if you use music from someone else without their permision you wont be able to get your film screened at any festival.
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#5 Sam Wells

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Posted 06 October 2005 - 10:08 AM

Sometimes labels will give you a license for Festivals only at a lower price.

The problem here can be that if your film is successfully recieved you've got more potential issues i.e. $$ than if it didn't go anywhere.....

I suspect an Enya recording is gonna be pricey but you never know.

-Sam
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#6 Matt Sandstrom

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Posted 06 October 2005 - 11:02 AM

you can typically get worldwide festival rights even to quite well known tracks for as little as a couple of hundred bucks.

/matt
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#7 rik carter

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Posted 06 October 2005 - 11:37 AM

Daniel, a 17 year old kid making a movie and sending it to some competitions should respect the rights of other artists.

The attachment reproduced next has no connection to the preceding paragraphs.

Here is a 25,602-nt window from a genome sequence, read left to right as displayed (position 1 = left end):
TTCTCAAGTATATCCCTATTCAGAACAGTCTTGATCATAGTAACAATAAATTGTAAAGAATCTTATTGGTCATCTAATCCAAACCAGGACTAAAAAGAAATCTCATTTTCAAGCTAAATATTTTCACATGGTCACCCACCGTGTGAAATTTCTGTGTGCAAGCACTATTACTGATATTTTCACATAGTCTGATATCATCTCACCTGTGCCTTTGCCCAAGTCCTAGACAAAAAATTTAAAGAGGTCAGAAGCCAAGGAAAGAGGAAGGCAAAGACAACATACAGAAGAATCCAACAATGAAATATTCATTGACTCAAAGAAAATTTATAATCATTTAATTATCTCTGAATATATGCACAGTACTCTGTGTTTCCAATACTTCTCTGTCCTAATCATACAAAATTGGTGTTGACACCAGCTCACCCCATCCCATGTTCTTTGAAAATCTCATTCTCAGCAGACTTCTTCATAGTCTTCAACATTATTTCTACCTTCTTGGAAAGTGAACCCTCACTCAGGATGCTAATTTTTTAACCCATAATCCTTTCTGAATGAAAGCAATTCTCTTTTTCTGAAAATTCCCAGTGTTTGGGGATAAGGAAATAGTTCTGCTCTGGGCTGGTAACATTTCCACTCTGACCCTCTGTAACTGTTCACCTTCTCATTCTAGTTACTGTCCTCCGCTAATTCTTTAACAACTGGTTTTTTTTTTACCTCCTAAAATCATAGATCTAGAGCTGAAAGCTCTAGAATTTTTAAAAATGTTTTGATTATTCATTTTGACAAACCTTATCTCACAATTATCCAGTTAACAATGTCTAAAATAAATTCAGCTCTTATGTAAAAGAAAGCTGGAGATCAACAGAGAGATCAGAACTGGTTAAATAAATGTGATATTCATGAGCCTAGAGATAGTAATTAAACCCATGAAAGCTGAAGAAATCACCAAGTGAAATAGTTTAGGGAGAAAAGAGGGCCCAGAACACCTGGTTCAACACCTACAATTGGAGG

The chances are some festivals and competitions might not object, but many will. The chances of getting sued are almost nothing - at most you will get a cease and desist order, meaning you will have to stop showing the movie with that music.

So at your level and age it really comes down to your own ethics. Using someone's intellectual property without permission is simply wrong. Someday you will own the intellectual property rights to something you created - be it a movie or a piece of music or a script. As an artist you would like the opportunity to know where and how your work is being used.

(Maybe if I ask Enya nicely..)

Exactly!

Do the right thing. Ask for permission. As Sam mentioned, most publishers offer Festival Rights and these licenses can be very affordable for a young movie maker.

-rik

Edited by directorik, 06 October 2005 - 11:39 AM.

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#8 Richard Boddington

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Posted 06 October 2005 - 02:10 PM

Daniel,

Every film fest I enter wants to know about music clearance. If you have some thing famous in your film then the fest organizers will definately want to see your official clearance for the use of the music. Or your film will be rejected on that fact alone.

The film fests are at more risk than you are. The lawyers who work for the record companies (they only come out of their coffins at night by the way) know that they have a greater chance of financial recovery from a film festival than a 17 year old kid. So they'll do what Deep Throat advised and "follow the money."